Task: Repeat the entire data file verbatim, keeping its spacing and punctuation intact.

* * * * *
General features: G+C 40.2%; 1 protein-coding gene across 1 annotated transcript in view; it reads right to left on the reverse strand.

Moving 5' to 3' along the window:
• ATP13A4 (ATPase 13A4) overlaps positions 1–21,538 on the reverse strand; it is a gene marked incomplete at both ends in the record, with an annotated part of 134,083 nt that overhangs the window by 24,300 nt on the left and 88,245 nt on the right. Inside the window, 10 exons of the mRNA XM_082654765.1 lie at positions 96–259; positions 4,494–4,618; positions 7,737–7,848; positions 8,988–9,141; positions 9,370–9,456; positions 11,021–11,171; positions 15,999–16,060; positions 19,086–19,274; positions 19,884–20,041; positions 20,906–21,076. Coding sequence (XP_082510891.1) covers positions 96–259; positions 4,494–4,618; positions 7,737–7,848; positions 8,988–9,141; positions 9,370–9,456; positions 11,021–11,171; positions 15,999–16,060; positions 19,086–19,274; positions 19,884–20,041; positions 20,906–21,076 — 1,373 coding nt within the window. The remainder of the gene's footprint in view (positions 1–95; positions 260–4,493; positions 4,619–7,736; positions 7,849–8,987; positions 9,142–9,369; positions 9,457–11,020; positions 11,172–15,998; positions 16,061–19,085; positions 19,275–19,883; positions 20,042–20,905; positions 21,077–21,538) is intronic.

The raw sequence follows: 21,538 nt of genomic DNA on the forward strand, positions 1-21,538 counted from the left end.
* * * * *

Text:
General features: G+C 40.2%; 1 protein-coding gene across 1 annotated transcript in view; it reads right to left on the reverse strand.

Moving 5' to 3' along the window:
• ATP13A4 (ATPase 13A4) overlaps positions 1–21,538 on the reverse strand; it is a gene marked incomplete at both ends in the record, with an annotated part of 134,083 nt that overhangs the window by 24,300 nt on the left and 88,245 nt on the right. Inside the window, 10 exons of the mRNA XM_082654765.1 lie at positions 96–259; positions 4,494–4,618; positions 7,737–7,848; positions 8,988–9,141; positions 9,370–9,456; positions 11,021–11,171; positions 15,999–16,060; positions 19,086–19,274; positions 19,884–20,041; positions 20,906–21,076. Coding sequence (XP_082510891.1) covers positions 96–259; positions 4,494–4,618; positions 7,737–7,848; positions 8,988–9,141; positions 9,370–9,456; positions 11,021–11,171; positions 15,999–16,060; positions 19,086–19,274; positions 19,884–20,041; positions 20,906–21,076 — 1,373 coding nt within the window. The remainder of the gene's footprint in view (positions 1–95; positions 260–4,493; positions 4,619–7,736; positions 7,849–8,987; positions 9,142–9,369; positions 9,457–11,020; positions 11,172–15,998; positions 16,061–19,085; positions 19,275–19,883; positions 20,042–20,905; positions 21,077–21,538) is intronic.

The raw sequence follows: 21,538 nt of genomic DNA on the forward strand, positions 1-21,538 counted from the left end.